Colin Beveridge is certain many IT departments would welcome credible external validation of their plans.
No one is a prophet in his own land. This eternal truth is never more apparent than in the world of business technology, where I have observed countless examples of internal technology managers being disbelieved or ignored when they champion a change of business policy.
All too often, their cause faces an uphill struggle against corporate credibility. And yet, when the same message is played back into the organisation by an external consultant it invariably becomes instantly palatable and adoptable.
Perhaps my experience is founded upon circumstantial evidence, but I honestly believe it is simply symptomatic of that other old adage: familiarity breeds contempt. In other words, we would much rather hear the harsh words of common sense from a third party, than from our colleagues.
I know at least one IT director who has a pet firm of consultants he wheels in whenever he needs to sell a message to his board. He simply briefs the consultants with his desired objective, puts them into the board meeting and lets human nature take its perverse course.
He swears that this strategy has never failed to achieve results and is well worth the consultants’ fees. But isn’t that a sad tale, a sorry reflection on the poor state of trust between IT and other parts of the organisation. Why do we find it so hard to exert influence ourselves?
There may be many reasons, but most of them boil down to a lack of trust. This leads not only to an increasing spiral of frustration, cynicism and organisational inefficiency, but also to a very high emotional cost for ourselves and to a correspondingly high financial cost for our employers.
But if we accept the tenet that no man, or woman, is a prophet in their own land, we can plan an effective mitigation strategy - a way to live with the problem, rather than hopelessly trying to overthrow the millennia of human perversity.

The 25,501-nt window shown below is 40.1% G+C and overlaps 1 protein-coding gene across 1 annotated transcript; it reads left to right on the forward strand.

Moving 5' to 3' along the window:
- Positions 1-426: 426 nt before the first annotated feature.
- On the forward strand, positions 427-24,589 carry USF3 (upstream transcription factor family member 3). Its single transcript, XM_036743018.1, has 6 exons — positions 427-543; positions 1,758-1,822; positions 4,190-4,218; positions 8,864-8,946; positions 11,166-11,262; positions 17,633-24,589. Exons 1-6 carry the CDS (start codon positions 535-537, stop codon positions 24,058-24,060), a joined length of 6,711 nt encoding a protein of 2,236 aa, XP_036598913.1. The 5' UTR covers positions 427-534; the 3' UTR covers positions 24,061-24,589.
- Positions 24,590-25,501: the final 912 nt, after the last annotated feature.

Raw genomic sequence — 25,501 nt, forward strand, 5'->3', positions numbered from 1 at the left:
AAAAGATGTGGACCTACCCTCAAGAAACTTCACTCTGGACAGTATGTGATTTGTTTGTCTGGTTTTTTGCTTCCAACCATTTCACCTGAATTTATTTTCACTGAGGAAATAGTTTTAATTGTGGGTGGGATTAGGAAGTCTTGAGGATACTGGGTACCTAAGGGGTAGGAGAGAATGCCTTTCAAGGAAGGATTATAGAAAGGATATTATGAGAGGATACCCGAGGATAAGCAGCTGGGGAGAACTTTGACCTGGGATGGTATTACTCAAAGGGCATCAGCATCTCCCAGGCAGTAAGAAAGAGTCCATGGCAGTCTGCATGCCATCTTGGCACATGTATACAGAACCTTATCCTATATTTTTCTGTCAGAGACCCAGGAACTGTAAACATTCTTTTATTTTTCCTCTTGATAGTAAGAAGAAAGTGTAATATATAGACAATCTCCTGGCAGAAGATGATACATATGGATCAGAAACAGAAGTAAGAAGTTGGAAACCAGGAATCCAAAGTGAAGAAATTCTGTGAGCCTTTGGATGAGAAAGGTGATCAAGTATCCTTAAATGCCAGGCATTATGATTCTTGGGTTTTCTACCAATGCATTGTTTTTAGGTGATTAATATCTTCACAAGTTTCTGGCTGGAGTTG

I am not advocating the wholesale use of commercial consultancy to sell internally derived strategy, even though I make my own living through consultancy. Not at all, that would be just putting a sticking plaster on the problem.
What I think we really need is a new service from our professional organisations, bodies such as the IT Service Management Forum, who could review our various IT strategies and business-critical programmes and then endorse our plans with their “sanity-check stamps” – a bit like the British Safety Institute’s kitemark scheme.
I appreciate that we already have schemes such as Tick-IT and ISO 900x accreditation – but these are generally applied once expenditure is well under way, which is far too late if the technology is misconceived or misapplied.
I think that this is not just a good idea, it’s also a maturity issue. How many IT departments would welcome credible external validation of their plans? The majority, I suspect, so let’s get on with it.
The alternative is for us to remain forever as we are: the plaintive voice in the wilderness. Anybody got any polite suggestions for a suitable “good IT kitemark?”
What do you think?
Would you welcome a kitemark for your IT projects? Tell us in an e-mail >> ComputerWeekly.com reserves the right to edit and publish answers on the website. Please state if your answer is not for publication.
Colin Beveridge is an independent consultant and leading commentator on technology management issues. He can be contacted at firstname.lastname@example.org